A couple weekends ago, I noticed our dog was staring a little too zealously at the dwarf blue spruce tree near our back patio. Ruby counts that tree as her personal property. Since the first night that she arrived at our home, a tiny border collie puppy accustomed to life outdoors, she’s claimed ownership for that tree and used it as a protected spot for sleeping. She guards her tree like an old man sitting on his porch and waiting for the next interloper to happen by so he can angrily shout, “Get off my lawn!” But in the spring, nearly every year for the past 11 years, a few renegade birds have chosen to brave the threat of dog, and employ the dense, weighty branches of that tree, branches that barely sway in the wind and provide excellent coverage from rain, as their prime nesting spot. In years past, many nests have been built, many eggs have been hatched. One year, our dog Buddy made a meal of two sparrows from one of those nests and broke my heart. I didn’t care if he was a bird dog. That was bad form. The sight of Ruby staring with a bit too much interest into the middle branches of the spruce gave me PTSD. There were more birds there. Birds Ruby was interested in ingesting.
I shooed her away and started poking around to determine the source of her interest. About midway through the tree on the back side, I found her draw. There among the clustered branches was a Eurasian collared dove sitting on a nest. It eyed me cautiously. I began to move some branches to see if I could catch a glimpse into the nest, and with that the bird flew to a nearby tree to watch me. I used one hand to hold the branches down and my other hand to position my phone for a photo. My suspicions were confirmed. Two small, white eggs sat cradled in the center of a nest made from fallen, Austrian-pine needles. I grabbed Ruby and headed back indoors, curiosity satisfied. I waited about fifteen minutes then snuck back within viewing range of the tree to make sure the nesting bird had returned. The bird was there.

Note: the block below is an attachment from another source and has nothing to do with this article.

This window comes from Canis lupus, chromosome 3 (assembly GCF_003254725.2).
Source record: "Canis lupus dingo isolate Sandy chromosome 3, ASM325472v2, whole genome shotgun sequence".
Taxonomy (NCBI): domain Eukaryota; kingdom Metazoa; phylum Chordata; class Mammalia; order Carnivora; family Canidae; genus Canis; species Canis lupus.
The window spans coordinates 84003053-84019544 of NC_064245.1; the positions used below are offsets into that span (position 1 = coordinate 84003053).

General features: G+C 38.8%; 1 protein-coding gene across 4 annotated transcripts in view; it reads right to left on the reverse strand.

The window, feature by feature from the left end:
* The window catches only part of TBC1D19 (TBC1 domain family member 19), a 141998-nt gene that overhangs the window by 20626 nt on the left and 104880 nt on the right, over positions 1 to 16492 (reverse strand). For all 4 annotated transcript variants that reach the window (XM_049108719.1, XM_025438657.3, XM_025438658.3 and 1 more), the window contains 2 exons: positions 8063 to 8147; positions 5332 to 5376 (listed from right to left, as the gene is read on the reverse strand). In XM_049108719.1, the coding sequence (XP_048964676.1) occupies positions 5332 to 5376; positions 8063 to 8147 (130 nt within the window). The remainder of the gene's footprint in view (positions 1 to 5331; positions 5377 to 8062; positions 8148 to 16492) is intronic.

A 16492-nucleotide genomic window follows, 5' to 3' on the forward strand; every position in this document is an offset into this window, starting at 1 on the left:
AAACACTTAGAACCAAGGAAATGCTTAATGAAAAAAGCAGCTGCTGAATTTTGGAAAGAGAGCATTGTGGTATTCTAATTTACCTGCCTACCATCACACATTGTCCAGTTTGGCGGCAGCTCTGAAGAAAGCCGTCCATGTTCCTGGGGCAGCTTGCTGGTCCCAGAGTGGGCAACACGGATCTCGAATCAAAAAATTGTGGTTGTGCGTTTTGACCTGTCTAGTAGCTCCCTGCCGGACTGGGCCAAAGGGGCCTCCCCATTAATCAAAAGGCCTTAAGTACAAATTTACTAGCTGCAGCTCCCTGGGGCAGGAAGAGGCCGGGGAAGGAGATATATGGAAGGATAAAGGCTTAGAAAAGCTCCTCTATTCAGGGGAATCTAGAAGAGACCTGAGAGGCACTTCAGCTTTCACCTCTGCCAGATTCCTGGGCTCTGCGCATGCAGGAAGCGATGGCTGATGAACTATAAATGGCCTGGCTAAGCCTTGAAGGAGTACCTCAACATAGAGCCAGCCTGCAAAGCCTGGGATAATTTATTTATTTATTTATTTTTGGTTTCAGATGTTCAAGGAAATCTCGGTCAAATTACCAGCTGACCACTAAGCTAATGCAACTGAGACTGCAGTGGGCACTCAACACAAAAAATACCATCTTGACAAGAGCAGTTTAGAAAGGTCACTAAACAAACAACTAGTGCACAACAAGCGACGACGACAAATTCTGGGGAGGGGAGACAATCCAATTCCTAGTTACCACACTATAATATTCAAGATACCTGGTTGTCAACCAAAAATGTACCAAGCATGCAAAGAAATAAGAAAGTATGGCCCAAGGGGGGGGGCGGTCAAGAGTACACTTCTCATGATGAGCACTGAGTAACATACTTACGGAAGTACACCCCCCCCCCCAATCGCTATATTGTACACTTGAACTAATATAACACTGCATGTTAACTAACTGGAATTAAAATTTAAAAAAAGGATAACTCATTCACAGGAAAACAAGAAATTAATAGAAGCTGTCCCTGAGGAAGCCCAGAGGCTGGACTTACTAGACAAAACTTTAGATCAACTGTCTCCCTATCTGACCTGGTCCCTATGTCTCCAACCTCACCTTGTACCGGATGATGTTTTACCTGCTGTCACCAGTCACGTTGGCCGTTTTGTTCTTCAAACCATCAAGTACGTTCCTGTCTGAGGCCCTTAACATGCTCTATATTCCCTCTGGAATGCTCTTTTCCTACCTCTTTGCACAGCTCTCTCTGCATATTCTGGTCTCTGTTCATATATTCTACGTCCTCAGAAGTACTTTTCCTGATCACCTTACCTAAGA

Over the next couple weeks, I watched the nest waiting to see if the eggs had hatched. We had a cold, rainy and snowy spell in Denver, and I was anxious about my little yard guests. When the sun finally returned today after a nearly 6-day hiatus to dry our drenched yard, I went out to check the nest. There was a bird on it again. My presence shooed it away, and I peered in and found the two eggs replaced by two dark-colored birds with sparse and pale-yellow feathers. I had to do a double take because the birds, at least I thought they were birds, looked more like threadbare tennis balls with the fuzz nearly rubbed off. With the snow melting from the weekend, the temperature was hovering around 45 degrees so I hurried inside, not wanting those babies to be left in the cold for a second longer than necessary. When I checked on the nest shortly thereafter, the father bird (it is the male birds, I read, that nest during the day while the female remains on the nest at night) was in place on top of the babies. All was right with the world. Good papa.